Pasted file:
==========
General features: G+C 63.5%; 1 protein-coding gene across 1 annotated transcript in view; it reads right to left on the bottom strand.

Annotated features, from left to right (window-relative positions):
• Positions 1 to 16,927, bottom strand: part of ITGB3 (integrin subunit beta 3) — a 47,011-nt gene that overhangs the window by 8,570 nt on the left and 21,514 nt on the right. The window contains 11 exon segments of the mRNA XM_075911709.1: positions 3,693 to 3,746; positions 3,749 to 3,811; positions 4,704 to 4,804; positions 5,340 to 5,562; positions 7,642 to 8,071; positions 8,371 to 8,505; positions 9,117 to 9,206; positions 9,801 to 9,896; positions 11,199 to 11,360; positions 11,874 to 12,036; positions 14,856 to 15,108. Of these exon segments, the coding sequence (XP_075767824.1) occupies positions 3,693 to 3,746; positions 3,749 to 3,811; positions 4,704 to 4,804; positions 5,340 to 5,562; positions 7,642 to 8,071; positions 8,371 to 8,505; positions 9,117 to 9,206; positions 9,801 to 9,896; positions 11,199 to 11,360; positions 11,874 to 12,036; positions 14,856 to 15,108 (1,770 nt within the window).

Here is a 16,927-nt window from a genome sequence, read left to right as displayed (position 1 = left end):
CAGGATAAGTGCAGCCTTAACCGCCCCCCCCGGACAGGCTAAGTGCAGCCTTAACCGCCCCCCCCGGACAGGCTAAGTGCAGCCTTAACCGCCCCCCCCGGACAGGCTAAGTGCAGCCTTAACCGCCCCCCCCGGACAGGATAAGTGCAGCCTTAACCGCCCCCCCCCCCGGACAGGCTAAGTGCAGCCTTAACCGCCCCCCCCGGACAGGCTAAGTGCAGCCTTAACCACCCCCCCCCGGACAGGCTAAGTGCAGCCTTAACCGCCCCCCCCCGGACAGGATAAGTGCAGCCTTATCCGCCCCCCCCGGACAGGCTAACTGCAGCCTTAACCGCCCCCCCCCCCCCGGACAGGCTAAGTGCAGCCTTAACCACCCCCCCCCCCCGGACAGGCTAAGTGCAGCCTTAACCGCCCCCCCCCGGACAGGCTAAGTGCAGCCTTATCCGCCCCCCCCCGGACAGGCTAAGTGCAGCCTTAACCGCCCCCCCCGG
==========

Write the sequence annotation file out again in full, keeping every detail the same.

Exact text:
General features: G+C 63.5%; 1 protein-coding gene across 1 annotated transcript in view; it reads right to left on the bottom strand.

Annotated features, from left to right (window-relative positions):
• Positions 1 to 16,927, bottom strand: part of ITGB3 (integrin subunit beta 3) — a 47,011-nt gene that overhangs the window by 8,570 nt on the left and 21,514 nt on the right. The window contains 11 exon segments of the mRNA XM_075911709.1: positions 3,693 to 3,746; positions 3,749 to 3,811; positions 4,704 to 4,804; positions 5,340 to 5,562; positions 7,642 to 8,071; positions 8,371 to 8,505; positions 9,117 to 9,206; positions 9,801 to 9,896; positions 11,199 to 11,360; positions 11,874 to 12,036; positions 14,856 to 15,108. Of these exon segments, the coding sequence (XP_075767824.1) occupies positions 3,693 to 3,746; positions 3,749 to 3,811; positions 4,704 to 4,804; positions 5,340 to 5,562; positions 7,642 to 8,071; positions 8,371 to 8,505; positions 9,117 to 9,206; positions 9,801 to 9,896; positions 11,199 to 11,360; positions 11,874 to 12,036; positions 14,856 to 15,108 (1,770 nt within the window).

Here is a 16,927-nt window from a genome sequence, read left to right as displayed (position 1 = left end):
CAGGATAAGTGCAGCCTTAACCGCCCCCCCCGGACAGGCTAAGTGCAGCCTTAACCGCCCCCCCCGGACAGGCTAAGTGCAGCCTTAACCGCCCCCCCCGGACAGGCTAAGTGCAGCCTTAACCGCCCCCCCCGGACAGGATAAGTGCAGCCTTAACCGCCCCCCCCCCCGGACAGGCTAAGTGCAGCCTTAACCGCCCCCCCCGGACAGGCTAAGTGCAGCCTTAACCACCCCCCCCCGGACAGGCTAAGTGCAGCCTTAACCGCCCCCCCCCGGACAGGATAAGTGCAGCCTTATCCGCCCCCCCCGGACAGGCTAACTGCAGCCTTAACCGCCCCCCCCCCCCCGGACAGGCTAAGTGCAGCCTTAACCACCCCCCCCCCCCGGACAGGCTAAGTGCAGCCTTAACCGCCCCCCCCCGGACAGGCTAAGTGCAGCCTTATCCGCCCCCCCCCGGACAGGCTAAGTGCAGCCTTAACCGCCCCCCCCGG